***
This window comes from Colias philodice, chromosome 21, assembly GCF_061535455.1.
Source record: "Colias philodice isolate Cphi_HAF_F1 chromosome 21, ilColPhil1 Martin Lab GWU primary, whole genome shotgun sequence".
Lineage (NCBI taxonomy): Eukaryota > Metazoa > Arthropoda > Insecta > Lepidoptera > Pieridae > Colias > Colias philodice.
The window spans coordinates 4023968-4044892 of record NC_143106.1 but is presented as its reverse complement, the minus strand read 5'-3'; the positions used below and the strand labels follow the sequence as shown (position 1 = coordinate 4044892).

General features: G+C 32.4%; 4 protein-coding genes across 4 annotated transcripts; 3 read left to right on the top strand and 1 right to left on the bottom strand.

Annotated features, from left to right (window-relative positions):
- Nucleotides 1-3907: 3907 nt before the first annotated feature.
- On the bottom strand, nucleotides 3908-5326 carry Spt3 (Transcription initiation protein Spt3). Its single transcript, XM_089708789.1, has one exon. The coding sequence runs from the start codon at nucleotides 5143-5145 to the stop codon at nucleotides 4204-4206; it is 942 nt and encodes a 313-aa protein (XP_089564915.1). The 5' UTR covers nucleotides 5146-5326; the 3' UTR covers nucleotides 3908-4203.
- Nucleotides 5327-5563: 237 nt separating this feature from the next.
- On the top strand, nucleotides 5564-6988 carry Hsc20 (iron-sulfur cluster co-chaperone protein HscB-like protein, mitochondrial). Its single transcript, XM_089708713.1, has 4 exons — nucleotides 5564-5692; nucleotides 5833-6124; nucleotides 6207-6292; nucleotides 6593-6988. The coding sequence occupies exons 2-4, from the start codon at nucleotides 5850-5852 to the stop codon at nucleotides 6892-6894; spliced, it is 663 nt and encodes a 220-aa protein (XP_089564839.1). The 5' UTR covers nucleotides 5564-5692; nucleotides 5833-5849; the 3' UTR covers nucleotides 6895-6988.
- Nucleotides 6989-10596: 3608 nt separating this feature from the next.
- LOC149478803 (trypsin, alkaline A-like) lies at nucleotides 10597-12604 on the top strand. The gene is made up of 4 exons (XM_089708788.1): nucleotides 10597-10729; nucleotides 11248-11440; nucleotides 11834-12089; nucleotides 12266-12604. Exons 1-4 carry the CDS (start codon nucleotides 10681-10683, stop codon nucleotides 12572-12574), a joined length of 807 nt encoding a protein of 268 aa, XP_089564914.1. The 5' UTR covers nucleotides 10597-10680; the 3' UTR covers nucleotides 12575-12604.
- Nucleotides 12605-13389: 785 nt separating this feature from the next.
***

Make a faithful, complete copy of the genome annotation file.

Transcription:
This window comes from Colias philodice, chromosome 21, assembly GCF_061535455.1.
Source record: "Colias philodice isolate Cphi_HAF_F1 chromosome 21, ilColPhil1 Martin Lab GWU primary, whole genome shotgun sequence".
Lineage (NCBI taxonomy): Eukaryota > Metazoa > Arthropoda > Insecta > Lepidoptera > Pieridae > Colias > Colias philodice.
The window spans coordinates 4023968-4044892 of record NC_143106.1 but is presented as its reverse complement, the minus strand read 5'-3'; the positions used below and the strand labels follow the sequence as shown (position 1 = coordinate 4044892).

General features: G+C 32.4%; 4 protein-coding genes across 4 annotated transcripts; 3 read left to right on the top strand and 1 right to left on the bottom strand.

Annotated features, from left to right (window-relative positions):
- Nucleotides 1-3907: 3907 nt before the first annotated feature.
- On the bottom strand, nucleotides 3908-5326 carry Spt3 (Transcription initiation protein Spt3). Its single transcript, XM_089708789.1, has one exon. The coding sequence runs from the start codon at nucleotides 5143-5145 to the stop codon at nucleotides 4204-4206; it is 942 nt and encodes a 313-aa protein (XP_089564915.1). The 5' UTR covers nucleotides 5146-5326; the 3' UTR covers nucleotides 3908-4203.
- Nucleotides 5327-5563: 237 nt separating this feature from the next.
- On the top strand, nucleotides 5564-6988 carry Hsc20 (iron-sulfur cluster co-chaperone protein HscB-like protein, mitochondrial). Its single transcript, XM_089708713.1, has 4 exons — nucleotides 5564-5692; nucleotides 5833-6124; nucleotides 6207-6292; nucleotides 6593-6988. The coding sequence occupies exons 2-4, from the start codon at nucleotides 5850-5852 to the stop codon at nucleotides 6892-6894; spliced, it is 663 nt and encodes a 220-aa protein (XP_089564839.1). The 5' UTR covers nucleotides 5564-5692; nucleotides 5833-5849; the 3' UTR covers nucleotides 6895-6988.
- Nucleotides 6989-10596: 3608 nt separating this feature from the next.
- LOC149478803 (trypsin, alkaline A-like) lies at nucleotides 10597-12604 on the top strand. The gene is made up of 4 exons (XM_089708788.1): nucleotides 10597-10729; nucleotides 11248-11440; nucleotides 11834-12089; nucleotides 12266-12604. Exons 1-4 carry the CDS (start codon nucleotides 10681-10683, stop codon nucleotides 12572-12574), a joined length of 807 nt encoding a protein of 268 aa, XP_089564914.1. The 5' UTR covers nucleotides 10597-10680; the 3' UTR covers nucleotides 12575-12604.
- Nucleotides 12605-13389: 785 nt separating this feature from the next.